Toward the end of the ad, there are even some hipsters who claim they've switched to the Samsung Galaxy S3. One of these Samsung converts continues to wait in a long line outside an Apple store. The reason? To save a spot for his parents. 

5. Garagista Beer's "War on Hipsters." 

In this campaign, the South African beer company "positions the brand as absolutely not the right choice for the coolest people on earth," notes AdWeek. 

Which might seem like a seriously straightforward attack on hipsters. But the commercials reveal a softer side. For instance, "The Hipster Hijacking" is an over-the-top, slapstick affair in which hipsters attack a Garagista beer truck using vinyl records and typewriters as weapons. What prompts the attack? The knowledge that Garagista makes a "limited edition" pale ale. 

6. Smirnoff's "Filter the Unnecessary."

A man walks into a bar. "It's fashionably dark, full of people tweaking their trendy hipster beards, texting, and looking so cool they're frankly unapproachable," notesAd Age's Creativity-Online.com magazine.

You can guess what happens next: The man orders some Smirnoff. Presto. "The bar transforms into something more casual, with people having fun and grooving." Smirnoff's idea, reports Ad Age, is to make the brand more inclusive.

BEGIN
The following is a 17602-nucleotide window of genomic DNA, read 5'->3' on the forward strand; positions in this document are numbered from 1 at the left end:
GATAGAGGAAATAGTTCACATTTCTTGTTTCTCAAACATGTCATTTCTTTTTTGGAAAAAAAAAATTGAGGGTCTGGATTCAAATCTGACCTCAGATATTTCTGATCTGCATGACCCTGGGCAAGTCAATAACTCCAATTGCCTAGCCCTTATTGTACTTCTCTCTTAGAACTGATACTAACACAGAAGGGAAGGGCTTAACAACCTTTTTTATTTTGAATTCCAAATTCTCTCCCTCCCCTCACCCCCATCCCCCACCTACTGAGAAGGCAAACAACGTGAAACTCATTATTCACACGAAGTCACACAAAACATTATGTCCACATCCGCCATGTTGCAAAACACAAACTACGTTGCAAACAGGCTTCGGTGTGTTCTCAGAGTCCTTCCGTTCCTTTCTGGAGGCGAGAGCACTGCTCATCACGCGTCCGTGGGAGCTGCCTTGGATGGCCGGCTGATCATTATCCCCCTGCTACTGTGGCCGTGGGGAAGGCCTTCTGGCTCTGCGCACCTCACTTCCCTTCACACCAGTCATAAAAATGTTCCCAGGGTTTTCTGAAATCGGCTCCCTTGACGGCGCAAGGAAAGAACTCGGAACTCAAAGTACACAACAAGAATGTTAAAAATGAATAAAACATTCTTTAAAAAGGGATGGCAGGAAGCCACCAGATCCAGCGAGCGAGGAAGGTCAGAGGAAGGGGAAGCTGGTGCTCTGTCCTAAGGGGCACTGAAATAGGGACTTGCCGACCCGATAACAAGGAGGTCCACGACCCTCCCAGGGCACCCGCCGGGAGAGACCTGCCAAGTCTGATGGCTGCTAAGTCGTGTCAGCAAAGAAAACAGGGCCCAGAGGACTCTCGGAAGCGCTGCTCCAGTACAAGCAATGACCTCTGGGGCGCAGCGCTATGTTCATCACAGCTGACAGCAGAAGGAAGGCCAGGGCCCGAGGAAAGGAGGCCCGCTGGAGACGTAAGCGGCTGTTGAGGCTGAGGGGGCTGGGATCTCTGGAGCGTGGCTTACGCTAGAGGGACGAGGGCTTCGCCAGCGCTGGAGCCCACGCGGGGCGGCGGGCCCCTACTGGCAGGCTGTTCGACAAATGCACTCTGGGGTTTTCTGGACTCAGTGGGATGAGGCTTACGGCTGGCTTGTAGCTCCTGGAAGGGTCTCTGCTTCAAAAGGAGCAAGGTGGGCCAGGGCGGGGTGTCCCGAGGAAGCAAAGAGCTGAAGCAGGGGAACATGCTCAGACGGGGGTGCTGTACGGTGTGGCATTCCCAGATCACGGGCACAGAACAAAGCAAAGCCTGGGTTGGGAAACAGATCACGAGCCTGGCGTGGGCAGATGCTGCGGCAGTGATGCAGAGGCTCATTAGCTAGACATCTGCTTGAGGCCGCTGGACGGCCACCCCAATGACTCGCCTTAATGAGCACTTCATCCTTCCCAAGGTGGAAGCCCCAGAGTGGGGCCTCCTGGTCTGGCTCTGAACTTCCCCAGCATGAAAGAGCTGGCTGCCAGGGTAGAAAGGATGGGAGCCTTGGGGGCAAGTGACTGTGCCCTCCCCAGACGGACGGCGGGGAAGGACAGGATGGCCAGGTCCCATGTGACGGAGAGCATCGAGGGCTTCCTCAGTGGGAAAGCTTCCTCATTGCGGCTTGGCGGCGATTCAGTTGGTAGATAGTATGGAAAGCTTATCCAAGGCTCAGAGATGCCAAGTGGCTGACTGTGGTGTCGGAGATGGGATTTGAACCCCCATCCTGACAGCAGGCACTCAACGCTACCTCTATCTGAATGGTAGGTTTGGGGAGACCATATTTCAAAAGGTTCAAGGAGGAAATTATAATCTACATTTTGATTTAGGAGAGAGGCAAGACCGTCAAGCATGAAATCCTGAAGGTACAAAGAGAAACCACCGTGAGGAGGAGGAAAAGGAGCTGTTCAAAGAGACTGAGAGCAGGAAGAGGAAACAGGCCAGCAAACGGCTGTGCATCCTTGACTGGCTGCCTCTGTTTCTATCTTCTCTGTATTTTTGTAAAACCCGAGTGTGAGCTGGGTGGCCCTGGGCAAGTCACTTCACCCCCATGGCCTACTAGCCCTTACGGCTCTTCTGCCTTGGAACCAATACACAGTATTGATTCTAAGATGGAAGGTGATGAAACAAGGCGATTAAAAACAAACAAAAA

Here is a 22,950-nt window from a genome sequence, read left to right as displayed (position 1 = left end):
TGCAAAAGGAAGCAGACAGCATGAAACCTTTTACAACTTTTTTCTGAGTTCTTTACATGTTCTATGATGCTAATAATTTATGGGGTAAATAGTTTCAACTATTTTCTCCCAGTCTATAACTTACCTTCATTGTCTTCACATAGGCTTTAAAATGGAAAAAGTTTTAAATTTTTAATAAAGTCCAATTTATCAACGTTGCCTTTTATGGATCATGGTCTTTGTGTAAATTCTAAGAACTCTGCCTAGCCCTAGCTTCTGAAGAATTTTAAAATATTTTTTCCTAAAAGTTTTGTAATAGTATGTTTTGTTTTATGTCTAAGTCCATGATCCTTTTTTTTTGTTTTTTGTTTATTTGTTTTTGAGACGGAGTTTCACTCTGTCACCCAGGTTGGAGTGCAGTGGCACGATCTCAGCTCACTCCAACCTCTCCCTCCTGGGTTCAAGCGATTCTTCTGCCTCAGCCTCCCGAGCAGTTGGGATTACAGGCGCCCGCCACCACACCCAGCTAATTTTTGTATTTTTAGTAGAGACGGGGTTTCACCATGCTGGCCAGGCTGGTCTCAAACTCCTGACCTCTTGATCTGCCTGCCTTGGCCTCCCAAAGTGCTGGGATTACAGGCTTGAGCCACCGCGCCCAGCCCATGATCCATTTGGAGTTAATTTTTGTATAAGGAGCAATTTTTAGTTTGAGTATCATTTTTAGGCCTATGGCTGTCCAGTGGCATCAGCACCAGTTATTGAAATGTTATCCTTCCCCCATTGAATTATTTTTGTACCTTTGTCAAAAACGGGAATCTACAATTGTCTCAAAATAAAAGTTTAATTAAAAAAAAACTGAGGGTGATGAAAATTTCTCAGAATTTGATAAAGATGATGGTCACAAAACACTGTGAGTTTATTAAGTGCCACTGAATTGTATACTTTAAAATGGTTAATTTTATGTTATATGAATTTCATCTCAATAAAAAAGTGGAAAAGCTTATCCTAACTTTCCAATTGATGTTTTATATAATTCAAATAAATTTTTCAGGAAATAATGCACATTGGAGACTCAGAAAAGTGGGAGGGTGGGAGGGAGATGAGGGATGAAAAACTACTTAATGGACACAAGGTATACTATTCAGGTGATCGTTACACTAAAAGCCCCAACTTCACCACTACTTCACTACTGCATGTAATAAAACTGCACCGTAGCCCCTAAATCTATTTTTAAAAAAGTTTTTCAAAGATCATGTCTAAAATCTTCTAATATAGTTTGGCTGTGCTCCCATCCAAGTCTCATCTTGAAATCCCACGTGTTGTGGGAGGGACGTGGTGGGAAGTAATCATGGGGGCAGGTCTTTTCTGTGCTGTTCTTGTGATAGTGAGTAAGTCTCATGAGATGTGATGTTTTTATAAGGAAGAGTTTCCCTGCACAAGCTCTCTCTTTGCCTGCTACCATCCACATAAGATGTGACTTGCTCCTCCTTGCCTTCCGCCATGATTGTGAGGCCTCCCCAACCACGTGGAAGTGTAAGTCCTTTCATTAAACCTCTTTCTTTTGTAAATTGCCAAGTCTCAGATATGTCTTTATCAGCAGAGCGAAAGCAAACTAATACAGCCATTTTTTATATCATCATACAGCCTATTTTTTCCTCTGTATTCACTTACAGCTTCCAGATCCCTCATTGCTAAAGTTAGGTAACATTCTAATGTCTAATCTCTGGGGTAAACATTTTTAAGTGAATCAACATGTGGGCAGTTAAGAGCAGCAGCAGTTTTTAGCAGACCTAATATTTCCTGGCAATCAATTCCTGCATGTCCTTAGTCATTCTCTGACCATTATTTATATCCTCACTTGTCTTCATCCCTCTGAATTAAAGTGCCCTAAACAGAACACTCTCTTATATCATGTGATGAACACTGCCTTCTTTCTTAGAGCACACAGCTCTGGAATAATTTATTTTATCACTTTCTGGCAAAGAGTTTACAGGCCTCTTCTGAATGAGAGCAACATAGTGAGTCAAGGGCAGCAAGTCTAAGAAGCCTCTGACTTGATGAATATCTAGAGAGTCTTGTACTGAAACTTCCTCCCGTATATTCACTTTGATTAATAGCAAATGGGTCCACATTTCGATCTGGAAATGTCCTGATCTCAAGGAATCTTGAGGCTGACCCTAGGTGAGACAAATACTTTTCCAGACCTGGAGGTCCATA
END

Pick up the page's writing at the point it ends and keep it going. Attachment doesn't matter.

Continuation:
Of course, you could also argue that the ad is saying, "We can all have a good time, if we steer clear of those self-important bearded folks." 

7. Budweiser mocks craft beer. 

This anti-hipster ad earned backlash not only from hipsters, but from other beer companies. Perhaps the ad became a target since it had such high visibility: It aired during the Super Bowl. 

"Beer lovers and beer makers of all shapes and sizes are taking issue with the incredibly defensive Budweiser Super Bowl Ad that mocks hipsters, Millennials, and people who like beers that actually taste good," writes Brad Tuttle in Time. "The ad was puzzling -- and arguably hypocritical and foolish -- in several ways, and casual beer drinkers and brewers all over the beer spectrum have said so."

Why hypocritical? Mainly because Budweiser's owner, Anheuser-Busch InBev, "has been buying up craft beer brands left and right," Tuttle notes. For instance, the ad makes fun of anyone who sips "pumpkin peach ale." And yet, Elysian Brewing, which AB-InBev recently acquired, makes beers like Punkuccino Coffee Pumpkin Ale and Superfuzz Blood Orange. 

In fact, Elysian's co-founder, Dick Cantwell, told the Chicago Tribune, "I find it kind of incredible that ABI would be so tone-deaf as to pretty directly (even if unwittingly) call out one of the breweries they have recently acquired, even as that brewery is dealing with the anger of the beer community in reaction to the sale." 

Was the ad worthy of such a backlash? Judge for yourself. And just remember: If your marketing efforts involve mockery, make sure those you're mocking -- or those who'd feel mocked -- aren't the paying customers you or your competitors would ordinarily covet.


Remoh Media